“Annual Competition Act” with lowered merger notification thresholds and other pro-competitive measures approved in Italy

On 2 August 2017, the Italian Parliament enacted the so called “Annual Competition Act”, an Act which is supposed to be approved every year by the Legislator in order to adopt measures that should boost competition on the market. Why is that? Under the Italian Competition Act, the Italian Competition Authority submits an yearly official report to the Presidency of the Council to identify all the pre-existing or emergent legislative measures that create restrictions on competition and to suggest possible solutions. After examining the report, the Government delivers a draft law to the Parliament which will discuss, amend and approve it.

The new law significantly lowers the existing merger notification turnover thresholds. As a consequence, the new thresholds which trigger a mandatory filing to the Italian Competition Authority are:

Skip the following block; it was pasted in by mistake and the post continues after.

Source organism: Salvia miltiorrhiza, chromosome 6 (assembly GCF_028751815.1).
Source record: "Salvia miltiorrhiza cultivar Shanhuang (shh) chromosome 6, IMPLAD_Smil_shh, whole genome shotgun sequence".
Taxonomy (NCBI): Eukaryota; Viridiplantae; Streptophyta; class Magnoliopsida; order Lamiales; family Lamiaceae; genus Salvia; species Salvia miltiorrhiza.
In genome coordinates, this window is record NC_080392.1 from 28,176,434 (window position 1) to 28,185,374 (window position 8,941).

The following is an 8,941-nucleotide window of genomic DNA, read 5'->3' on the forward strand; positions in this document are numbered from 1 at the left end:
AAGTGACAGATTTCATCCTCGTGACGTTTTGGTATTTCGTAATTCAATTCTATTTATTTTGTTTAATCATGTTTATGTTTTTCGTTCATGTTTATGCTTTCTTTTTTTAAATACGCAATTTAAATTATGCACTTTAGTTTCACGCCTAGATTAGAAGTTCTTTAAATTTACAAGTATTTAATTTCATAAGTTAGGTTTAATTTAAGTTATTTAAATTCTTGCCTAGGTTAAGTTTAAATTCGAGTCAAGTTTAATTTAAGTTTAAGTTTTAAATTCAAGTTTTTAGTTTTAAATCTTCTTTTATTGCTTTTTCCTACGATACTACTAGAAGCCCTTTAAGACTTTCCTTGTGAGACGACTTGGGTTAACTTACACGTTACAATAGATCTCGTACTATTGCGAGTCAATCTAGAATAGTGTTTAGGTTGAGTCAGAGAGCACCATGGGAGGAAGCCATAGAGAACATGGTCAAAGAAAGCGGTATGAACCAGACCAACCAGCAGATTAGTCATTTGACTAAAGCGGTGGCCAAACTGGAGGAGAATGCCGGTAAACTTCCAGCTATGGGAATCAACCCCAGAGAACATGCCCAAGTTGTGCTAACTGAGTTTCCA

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Pills of competition law: Aspen, Uber and e-commerce

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These are busy days for EU competition law.

Today, the European Commission has come back to the old good pharmaceutical market and opened an investigation against Aspen for having charged excessive prices on its “off-patent” drugs (the same case has already been decided in Italy by the Italian Competition Authority in 2016, see here). This may be seen as a follow up to Margrethe Vestager’s recent speeches against excessive prices (here and here). However, even more recently, Advocate General Wahl delivered an opinion where he stated that excessive pricing may occur only in regulated markets with high barriers to entry, since in a free and competitive market high prices would attract new entrants and would not give rise to competitive issues (§ 48, see here for further remarks). Therefore, a question arises: where are the barriers to entry in the Aspen case, insofar as Aspen does not own any patent (already expired for years) and third parties are free to access the market? Continue reading “Pills of competition law: Aspen, Uber and e-commerce”